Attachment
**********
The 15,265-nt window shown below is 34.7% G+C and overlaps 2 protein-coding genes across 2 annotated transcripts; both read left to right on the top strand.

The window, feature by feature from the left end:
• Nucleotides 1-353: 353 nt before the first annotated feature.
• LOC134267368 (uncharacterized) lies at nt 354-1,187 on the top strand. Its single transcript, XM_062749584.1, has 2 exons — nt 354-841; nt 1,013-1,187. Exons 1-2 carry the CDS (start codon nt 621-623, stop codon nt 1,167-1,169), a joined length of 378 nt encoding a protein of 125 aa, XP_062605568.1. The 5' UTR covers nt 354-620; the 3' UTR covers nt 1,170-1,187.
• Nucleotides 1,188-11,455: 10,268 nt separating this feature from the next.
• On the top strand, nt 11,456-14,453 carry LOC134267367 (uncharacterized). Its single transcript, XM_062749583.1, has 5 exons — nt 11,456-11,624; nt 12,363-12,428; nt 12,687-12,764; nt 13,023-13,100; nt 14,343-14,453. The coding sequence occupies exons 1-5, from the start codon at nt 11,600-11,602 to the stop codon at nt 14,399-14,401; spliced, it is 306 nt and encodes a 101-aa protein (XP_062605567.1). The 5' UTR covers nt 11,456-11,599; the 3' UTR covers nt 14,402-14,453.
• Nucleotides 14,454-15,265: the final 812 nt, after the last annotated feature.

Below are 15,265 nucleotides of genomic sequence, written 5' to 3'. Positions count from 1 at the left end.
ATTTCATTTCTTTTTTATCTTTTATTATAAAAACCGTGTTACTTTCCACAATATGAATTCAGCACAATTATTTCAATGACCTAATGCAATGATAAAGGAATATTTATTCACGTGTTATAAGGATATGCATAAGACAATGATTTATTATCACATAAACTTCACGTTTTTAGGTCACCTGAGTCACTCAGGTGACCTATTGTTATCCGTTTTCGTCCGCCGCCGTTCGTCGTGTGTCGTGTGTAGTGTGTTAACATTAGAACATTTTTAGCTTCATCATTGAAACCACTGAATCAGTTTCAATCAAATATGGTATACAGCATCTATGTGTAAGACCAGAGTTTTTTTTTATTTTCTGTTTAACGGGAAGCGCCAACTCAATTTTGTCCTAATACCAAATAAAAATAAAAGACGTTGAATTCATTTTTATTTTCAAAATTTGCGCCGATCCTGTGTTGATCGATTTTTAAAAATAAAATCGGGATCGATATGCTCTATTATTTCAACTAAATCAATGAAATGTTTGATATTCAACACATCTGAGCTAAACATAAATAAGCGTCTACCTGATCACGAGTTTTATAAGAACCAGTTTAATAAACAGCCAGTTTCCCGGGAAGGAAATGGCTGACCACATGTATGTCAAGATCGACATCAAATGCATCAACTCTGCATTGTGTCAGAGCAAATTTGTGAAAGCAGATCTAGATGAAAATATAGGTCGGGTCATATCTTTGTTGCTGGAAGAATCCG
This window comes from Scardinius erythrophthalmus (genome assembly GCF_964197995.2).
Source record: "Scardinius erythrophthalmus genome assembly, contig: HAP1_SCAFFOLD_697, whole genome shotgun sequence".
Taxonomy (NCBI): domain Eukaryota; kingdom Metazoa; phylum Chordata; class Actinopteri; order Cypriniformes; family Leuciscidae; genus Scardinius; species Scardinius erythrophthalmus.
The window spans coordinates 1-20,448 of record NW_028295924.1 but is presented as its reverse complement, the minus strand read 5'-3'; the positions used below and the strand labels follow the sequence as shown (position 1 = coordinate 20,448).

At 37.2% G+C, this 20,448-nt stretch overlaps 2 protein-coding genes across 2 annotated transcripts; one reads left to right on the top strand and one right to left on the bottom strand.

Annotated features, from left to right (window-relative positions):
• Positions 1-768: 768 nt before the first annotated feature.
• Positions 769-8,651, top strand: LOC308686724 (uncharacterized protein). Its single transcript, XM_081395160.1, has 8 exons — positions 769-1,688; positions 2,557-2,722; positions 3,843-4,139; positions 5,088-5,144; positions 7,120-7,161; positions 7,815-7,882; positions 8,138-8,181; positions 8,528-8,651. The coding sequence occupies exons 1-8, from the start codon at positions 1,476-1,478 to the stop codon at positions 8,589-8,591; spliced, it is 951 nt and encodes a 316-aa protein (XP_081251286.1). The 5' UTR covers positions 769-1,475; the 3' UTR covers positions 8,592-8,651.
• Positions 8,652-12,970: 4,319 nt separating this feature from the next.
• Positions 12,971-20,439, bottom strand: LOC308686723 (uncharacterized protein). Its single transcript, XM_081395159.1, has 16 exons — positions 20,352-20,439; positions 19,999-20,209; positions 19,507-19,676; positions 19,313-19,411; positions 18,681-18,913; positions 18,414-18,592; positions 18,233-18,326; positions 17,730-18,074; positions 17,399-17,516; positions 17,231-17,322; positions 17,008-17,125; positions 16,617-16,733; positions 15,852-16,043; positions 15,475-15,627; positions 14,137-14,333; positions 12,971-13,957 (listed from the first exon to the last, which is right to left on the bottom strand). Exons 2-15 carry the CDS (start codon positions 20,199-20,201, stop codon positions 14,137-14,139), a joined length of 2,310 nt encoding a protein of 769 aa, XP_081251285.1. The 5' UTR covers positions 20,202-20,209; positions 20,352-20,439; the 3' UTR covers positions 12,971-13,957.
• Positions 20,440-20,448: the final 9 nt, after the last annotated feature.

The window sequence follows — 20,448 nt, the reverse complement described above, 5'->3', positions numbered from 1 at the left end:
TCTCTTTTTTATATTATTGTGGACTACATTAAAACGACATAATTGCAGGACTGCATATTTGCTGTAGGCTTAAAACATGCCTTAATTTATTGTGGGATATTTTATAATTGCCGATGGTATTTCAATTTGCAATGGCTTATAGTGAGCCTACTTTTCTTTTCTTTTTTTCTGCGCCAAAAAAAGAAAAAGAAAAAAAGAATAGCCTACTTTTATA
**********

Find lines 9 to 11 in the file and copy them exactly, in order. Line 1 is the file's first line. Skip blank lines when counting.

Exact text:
ATTTCATTTCTTTTTTATCTTTTATTATAAAAACCGTGTTACTTTCCACAATATGAATTCAGCACAATTATTTCAATGACCTAATGCAATGATAAAGGAATATTTATTCACGTGTTATAAGGATATGCATAAGACAATGATTTATTATCACATAAACTTCACGTTTTTAGGTCACCTGAGTCACTCAGGTGACCTATTGTTATCCGTTTTCGTCCGCCGCCGTTCGTCGTGTGTCGTGTGTAGTGTGTTAACATTAGAACATTTTTAGCTTCATCATTGAAACCACTGAATCAGTTTCAATCAAATATGGTATACAGCATCTATGTGTAAGACCAGAGTTTTTTTTTATTTTCTGTTTAACGGGAAGCGCCAACTCAATTTTGTCCTAATACCAAATAAAAATAAAAGACGTTGAATTCATTTTTATTTTCAAAATTTGCGCCGATCCTGTGTTGATCGATTTTTAAAAATAAAATCGGGATCGATATGCTCTATTATTTCAACTAAATCAATGAAATGTTTGATATTCAACACATCTGAGCTAAACATAAATAAGCGTCTACCTGATCACGAGTTTTATAAGAACCAGTTTAATAAACAGCCAGTTTCCCGGGAAGGAAATGGCTGACCACATGTATGTCAAGATCGACATCAAATGCATCAACTCTGCATTGTGTCAGAGCAAATTTGTGAAAGCAGATCTAGATGAAAATATAGGTCGGGTCATATCTTTGTTGCTGGAAGAATCCG
This window comes from Scardinius erythrophthalmus (genome assembly GCF_964197995.2).
Source record: "Scardinius erythrophthalmus genome assembly, contig: HAP1_SCAFFOLD_697, whole genome shotgun sequence".